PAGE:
While career practitioners are not experts in finance, unless they have the relevant qualifications, there are good reasons for integrating some financial literacy into their services. The subject of financial literacy receives considerable attention from governments and financial authorities, interested in how to help people avoid mistakes and manage finances across the life span.
As has been pointed out in the Australian Financial Attitudes and Behaviour Tracker, released in early 2018 by ASIC, ‘Financial decisions are a part of everyday life − whether looking for ways to save, deciding which credit card represents the best value, choosing a home loan, comparing insurance policies or planning for retirement. Whatever the decision, being confident and informed can make a difference to your financial wellbeing and peace of mind.’
Financial literacy is rapidly being recognized as a core skill for consumers. The Australian Government has a financial capability strategy to help build financial literacy. Some areas of concern include:
- close to 1 in 5 struggle with credit card debt
- 3 in 5 don’t understand the investing concept of diversification
- 2 in 3 don’t know the exact value of their superannuation.
To explore the what, why and how of this topic, let’s look at three questions:
- What is financial literacy?
- How is financial literacy relevant to careers?
- How can financial literacy be applied in career development practice?
What is financial literacy?
Financial literacy is a combination of awareness, knowledge, skill, attitude and behaviour necessary to make sound financial decisions and ultimately achieve individual financial wellbeing.
Recent definitions of financial literacy include three components:
- Financial knowledge
- Financial behaviour
An OECD study has found relationships between these components. For example, there is a positive association between financial knowledge and behaviour. People with higher financial knowledge show more positive behaviours, and people with positive attitudes towards the longer term show more positive behaviours than those with a strong preference for the short term.
Canadian reports on financial literacy among millennials suggest the nature of the relationships between financial knowledge, financial habits and positive financial outcomes remains contested. The authors point to people who have argued that the attention to objective knowledge has failed to differentiate what knowledge is actually relevant to the decision-making of individuals in different financial circumstances and at different times. Furthermore, thanks to behavioural economics, there is ample evidence that individuals are not always rational agents acting to maximize their own self-interest. In addition to research on financial literacy, many authors are now calling for attention to broader measures of financial well-being or financial health.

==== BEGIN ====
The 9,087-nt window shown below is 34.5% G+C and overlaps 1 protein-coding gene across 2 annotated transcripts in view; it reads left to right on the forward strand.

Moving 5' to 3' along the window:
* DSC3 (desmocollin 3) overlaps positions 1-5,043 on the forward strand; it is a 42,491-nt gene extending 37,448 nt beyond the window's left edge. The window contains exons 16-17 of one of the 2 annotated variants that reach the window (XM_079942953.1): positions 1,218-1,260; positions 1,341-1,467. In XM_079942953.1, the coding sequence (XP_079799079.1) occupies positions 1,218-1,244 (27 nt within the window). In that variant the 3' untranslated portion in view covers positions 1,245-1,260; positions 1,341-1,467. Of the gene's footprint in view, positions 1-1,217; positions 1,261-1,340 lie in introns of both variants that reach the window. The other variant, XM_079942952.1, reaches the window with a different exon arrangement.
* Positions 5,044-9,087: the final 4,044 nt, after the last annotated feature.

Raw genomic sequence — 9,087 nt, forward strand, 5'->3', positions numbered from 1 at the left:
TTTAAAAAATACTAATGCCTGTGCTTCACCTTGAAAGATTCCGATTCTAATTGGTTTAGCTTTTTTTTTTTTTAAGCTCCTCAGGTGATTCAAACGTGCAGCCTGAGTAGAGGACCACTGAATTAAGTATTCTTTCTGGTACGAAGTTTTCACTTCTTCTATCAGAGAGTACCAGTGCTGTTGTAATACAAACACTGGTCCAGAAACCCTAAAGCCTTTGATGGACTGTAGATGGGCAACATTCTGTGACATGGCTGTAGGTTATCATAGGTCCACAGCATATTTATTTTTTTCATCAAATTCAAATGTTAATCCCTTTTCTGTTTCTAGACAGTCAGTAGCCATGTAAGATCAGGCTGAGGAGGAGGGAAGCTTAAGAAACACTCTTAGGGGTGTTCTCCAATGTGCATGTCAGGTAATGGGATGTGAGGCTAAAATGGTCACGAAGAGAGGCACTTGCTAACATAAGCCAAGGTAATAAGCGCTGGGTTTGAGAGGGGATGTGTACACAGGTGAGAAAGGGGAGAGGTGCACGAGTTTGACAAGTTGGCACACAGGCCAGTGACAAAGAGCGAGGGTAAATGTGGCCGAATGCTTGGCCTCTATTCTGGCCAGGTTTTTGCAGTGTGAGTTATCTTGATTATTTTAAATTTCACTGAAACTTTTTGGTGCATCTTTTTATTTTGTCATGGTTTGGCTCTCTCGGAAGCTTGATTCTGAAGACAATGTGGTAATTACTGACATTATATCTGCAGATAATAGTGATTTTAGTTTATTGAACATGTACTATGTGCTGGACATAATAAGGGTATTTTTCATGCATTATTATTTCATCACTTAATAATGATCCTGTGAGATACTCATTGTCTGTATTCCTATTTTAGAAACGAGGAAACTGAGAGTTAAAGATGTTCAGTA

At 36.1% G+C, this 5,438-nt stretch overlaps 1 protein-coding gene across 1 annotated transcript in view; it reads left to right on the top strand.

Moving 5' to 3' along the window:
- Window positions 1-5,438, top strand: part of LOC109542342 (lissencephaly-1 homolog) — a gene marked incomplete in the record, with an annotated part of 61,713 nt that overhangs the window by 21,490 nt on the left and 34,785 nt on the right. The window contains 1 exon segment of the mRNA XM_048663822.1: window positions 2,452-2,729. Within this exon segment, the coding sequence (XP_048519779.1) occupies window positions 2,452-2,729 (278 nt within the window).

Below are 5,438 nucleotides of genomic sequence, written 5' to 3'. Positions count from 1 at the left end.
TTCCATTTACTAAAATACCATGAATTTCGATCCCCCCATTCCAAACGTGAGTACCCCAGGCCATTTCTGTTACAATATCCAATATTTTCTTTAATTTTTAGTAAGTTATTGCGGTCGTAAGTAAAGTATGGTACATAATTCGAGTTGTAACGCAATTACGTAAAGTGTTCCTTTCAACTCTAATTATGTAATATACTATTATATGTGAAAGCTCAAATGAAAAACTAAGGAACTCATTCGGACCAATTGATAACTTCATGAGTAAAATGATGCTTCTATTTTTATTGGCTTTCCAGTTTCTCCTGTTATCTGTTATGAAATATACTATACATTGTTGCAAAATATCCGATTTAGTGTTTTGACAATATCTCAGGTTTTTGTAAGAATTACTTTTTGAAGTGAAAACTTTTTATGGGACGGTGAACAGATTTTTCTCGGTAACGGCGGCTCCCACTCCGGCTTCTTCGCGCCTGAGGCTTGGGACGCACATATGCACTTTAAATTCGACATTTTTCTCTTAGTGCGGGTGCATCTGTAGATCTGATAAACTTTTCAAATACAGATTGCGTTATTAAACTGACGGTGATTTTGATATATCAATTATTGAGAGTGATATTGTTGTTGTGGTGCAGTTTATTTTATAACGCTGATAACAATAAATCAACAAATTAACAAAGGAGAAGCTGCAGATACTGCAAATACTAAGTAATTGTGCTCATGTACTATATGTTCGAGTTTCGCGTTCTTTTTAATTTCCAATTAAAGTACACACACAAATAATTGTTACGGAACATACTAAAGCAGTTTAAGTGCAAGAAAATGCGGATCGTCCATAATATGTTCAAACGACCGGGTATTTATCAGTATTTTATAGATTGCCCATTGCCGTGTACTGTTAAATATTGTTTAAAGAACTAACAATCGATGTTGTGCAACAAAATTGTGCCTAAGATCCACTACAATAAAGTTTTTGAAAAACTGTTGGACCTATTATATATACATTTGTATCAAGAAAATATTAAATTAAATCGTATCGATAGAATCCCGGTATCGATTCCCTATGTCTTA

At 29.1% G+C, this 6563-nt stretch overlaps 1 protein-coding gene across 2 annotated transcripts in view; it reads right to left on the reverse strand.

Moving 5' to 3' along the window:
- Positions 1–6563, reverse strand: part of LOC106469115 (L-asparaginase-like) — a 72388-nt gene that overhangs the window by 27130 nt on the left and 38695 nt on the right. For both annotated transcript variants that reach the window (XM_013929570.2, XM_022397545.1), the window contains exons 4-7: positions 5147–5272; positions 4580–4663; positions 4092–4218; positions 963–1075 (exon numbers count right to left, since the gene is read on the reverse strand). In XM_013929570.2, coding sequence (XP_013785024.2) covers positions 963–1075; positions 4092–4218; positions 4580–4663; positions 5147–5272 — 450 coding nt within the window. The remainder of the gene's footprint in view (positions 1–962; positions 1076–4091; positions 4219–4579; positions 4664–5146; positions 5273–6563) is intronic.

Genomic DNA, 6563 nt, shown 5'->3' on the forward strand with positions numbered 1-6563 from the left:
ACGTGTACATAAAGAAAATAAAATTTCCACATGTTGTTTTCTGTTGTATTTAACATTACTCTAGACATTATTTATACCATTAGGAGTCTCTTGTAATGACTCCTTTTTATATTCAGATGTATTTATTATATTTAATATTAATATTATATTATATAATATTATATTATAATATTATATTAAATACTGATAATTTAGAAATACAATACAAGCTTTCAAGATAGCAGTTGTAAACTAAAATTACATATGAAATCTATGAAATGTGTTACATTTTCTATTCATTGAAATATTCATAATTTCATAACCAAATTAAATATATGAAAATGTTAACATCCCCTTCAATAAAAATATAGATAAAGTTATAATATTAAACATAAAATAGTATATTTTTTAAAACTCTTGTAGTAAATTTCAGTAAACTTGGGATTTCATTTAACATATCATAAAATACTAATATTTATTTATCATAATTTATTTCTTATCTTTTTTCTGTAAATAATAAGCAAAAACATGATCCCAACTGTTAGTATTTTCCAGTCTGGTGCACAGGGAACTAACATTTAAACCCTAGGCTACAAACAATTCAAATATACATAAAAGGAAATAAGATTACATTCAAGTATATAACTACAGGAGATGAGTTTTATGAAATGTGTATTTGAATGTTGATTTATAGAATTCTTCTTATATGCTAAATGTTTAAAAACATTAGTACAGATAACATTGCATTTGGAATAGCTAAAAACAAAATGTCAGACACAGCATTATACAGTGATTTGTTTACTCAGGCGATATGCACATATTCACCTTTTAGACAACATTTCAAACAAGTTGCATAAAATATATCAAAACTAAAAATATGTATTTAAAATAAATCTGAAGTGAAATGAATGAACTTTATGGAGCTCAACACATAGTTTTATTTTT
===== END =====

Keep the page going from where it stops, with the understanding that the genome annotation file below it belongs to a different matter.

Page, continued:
How is financial literacy relevant to careers?
Financial literacy is relevant to a person’s career across the lifespan in multiple ways. Money is part of most major career decisions. To ignore money and finances in career decision-making is to do clients a disservice. There are multiple client groups that need some financial literacy.
Students working part-time who are unaware of their entitlements or potential money traps can find themselves in difficulty.
People entering the workforce.
Apprentices can face financial challenges, particularly in the early years when salaries are low.
People facing redundancy or retrenchment may need to consider their financial position when looking for other work.
People facing retirement also need to consider their financial position.
Women face specific challenges when it comes to managing their money. Many women take time out of the paid workforce to care for others, which reduces their retirement savings. With a longer life expectancy than men, this often puts women in a particularly vulnerable position when it comes to their finances.
People with disability need to know their consumer rights. Under the National Disability Insurance Scheme (NDIS), people with disability can now choose their own goods and services to support their needs.
Self-employed people need knowledge and skills to manage a business.
Student loan debt is now a permanent fixture in higher education financing not only in England and the US, but in dozens of countries around the globe